When children’s book author Linda Davick visits schools, she likes to introduce herself to the kids. Some stare back blankly. A few grab her extended hand…and stare at her shoes. Or up at the ceiling. “Most kids think I want to hold hands,” she told me. “They lay their hand in mine and leave it there. Some even lay both their hands there.”
Nine out of 10 kids, she guesses, have no idea how to respond. “After I tell them my name, maybe one in 30 will tell me their name,” she added.
So here’s the big question: Does your child—whether a preschooler or teen—know the right way to react to an adult’s greeting?
Sadly, knowing how to say hello has become one of the lost skills of childhood. Yet this simple, increasingly uncommon courtesy marks your child as polite, sharp, likable, and respectful. And who wouldn’t want that, as opposed to a rude or clueless doofus? Worryingly, research shows that kids’ screen-based culture means they’re losing the ability to read nonverbal communications, like what to do with an extended hand. (Interacting with avatars isn’t the same.) They simply don’t know how to do it. Some psychologists say this lack of exposure feeds social anxiety: Unsure how to act in a hi-how-do-you-do situation, some kids panic.
The solution isn’t to let them off the hook because you don’t want them to feel uncomfortable. It’s to equip them with a life-changing life skill. Starting with this basic lesson:
1. No child past the stranger-anxiety phase (around 3) is too young (or too old, or too shy) to learn the meet and greet.
That’s why Davick says she wrote her newest picture book, Say Hello. Although its adorable illustrations and fun rhymes—“with a hug, with a shake, with a curtsy, with a cake”—are more how-about than how-to, they expose preschoolers and early grade-schoolers to the core idea that greetings matter.
Once a shy kid herself, Davick suggests broaching conversations with questions like these:
“Do you say hello, and if you do, how?”
“Is saying hello hard? If so, what makes it hard?”
“How do you feel after someone’s said hello to you?”
This first step—learning that greetings matter—is also one that’s eluded many older kids, who are now old enough to know better. But you can’t push without prep. So next comes laying the groundwork:
2. Make sure they see you say hello.
Admittedly it’s hard, in our drive-thru, self-check-out-lane world, for kids to see us making small talk with the butcher, baker, or dry cleaner. But when you mutter to the Target clerk or fail to make eye contact with the UPS guy, let’s just say it’s being duly noted. Your kid thinks that people aren’t worth her effort, either.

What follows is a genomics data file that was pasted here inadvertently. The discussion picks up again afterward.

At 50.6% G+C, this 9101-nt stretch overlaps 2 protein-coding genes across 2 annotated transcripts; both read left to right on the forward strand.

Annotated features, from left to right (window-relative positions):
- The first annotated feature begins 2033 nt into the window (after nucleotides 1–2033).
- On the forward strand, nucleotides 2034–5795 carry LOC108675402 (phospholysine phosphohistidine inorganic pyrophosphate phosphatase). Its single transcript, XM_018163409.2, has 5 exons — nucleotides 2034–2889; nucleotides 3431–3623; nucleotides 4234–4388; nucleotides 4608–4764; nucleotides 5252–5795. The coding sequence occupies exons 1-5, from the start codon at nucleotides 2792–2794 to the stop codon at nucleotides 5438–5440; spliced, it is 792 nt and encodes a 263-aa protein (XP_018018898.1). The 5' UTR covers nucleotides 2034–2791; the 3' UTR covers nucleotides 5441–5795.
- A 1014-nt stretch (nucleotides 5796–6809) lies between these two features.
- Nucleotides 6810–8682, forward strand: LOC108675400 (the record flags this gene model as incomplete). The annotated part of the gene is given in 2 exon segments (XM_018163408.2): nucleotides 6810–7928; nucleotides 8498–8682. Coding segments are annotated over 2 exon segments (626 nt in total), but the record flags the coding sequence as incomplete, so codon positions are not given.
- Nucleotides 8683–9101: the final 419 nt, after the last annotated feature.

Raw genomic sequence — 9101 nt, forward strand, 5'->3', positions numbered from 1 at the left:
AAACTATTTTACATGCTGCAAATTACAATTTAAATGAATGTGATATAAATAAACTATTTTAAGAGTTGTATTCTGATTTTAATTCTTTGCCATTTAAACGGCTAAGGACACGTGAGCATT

So smile and say hey yourself.
Doing so gives you the opportunity to casually point out the basics:
When someone says hello, we say hello back.
No pressure to come up with anything original. “Hi, I’m Jake” or “Hi, how are you/I’m fine, thanks” is sufficient.
It’s not dorky. It’s what civilized people do.
It won’t kill you. And it feels nice—for you and the person you’re talking to.
3. Show the basic handshake.
Columnist Bruce Feiler condensed the drill to three learn-worthy steps for any kid: “Firm grip, squeeze, look me in the eye.” A further breakdown:
Get into position. Face the person. Show a young child how his toes should point toward the person. Bonus points: Stand up!
Reach out and touch. Extend the right hand, or grab one that’s extended to you first. The connection should be firm enough to be noticed, hitting a sweet spot between limp noodle and bone-crusher.
Point out to an older child that a handshake is often a first impression. Prospective employers and business associates judge people by how confidently they shake. That’s lame, they might tell you. That’s life, you can say back.
Squeeze. Explain that this is like body language for “I’m paying attention to YOU.”
Make eye contact. As author Davick learned in her school visits, even kids willing to lend a hand often flub up here. One good trick to lessen anxiety: Teach your child to look for the color of the person’s eyes.
Oh yeah, one more thing: Practice! The more kids do it, the easier it comes. Make it a game. Pretend to be different people.
4. Don’t force, but do applaud effort.
Not literal applause. A nod or encouraging smile will do. Or maybe later you get a chance to point out, “You made Aunt Jane feel very nice.” Or, “Thanks for being welcoming to the new neighbor.”
Hissing or haranguing in front of others will backfire. Forcing a kid to make nice shuts down a reserved child and makes more outgoing types feel mortified and resentful. Better: Let it go in public but circle back later. Say something like: “I notice you didn’t respond to Mr. Jones’s handshake. Is there something about it that’s hard for you or you’re not sure about? Here, let’s practice so it’s easier next time.”
5. Give gentle reminders.
At first, you’ll need to prime the pump. Before a party or event, try saying something like, “People are going to say hi. Remember to say hi back.” Boost confidence, especially with younger kids, by doing a quick role-play rehearsal.
Knowing how to say hello is such a small thing but can stand out in big ways. At a recent sweet-16 birthday party, teen after teen came to the door and had to pass through a roomful of adults before getting to the kids (and the cake). Only one made his way to every parent he didn’t know to shake hands and introduce himself.
We were all nearly dumbstruck by the rarity. And more than a little impressed.
What you’ll get with a little effort: that kid. The one the other parents talk about later, with admiration. The one who gets the teacher recommendation or the job. The one everybody likes—just because he or she makes everyone feel comfortable and good. As Linda Davick reminded me: “The heart of the matter is that simply being acknowledged is so affirming to everybody! Looking someone in the eye and smiling is such a great start to so many things.”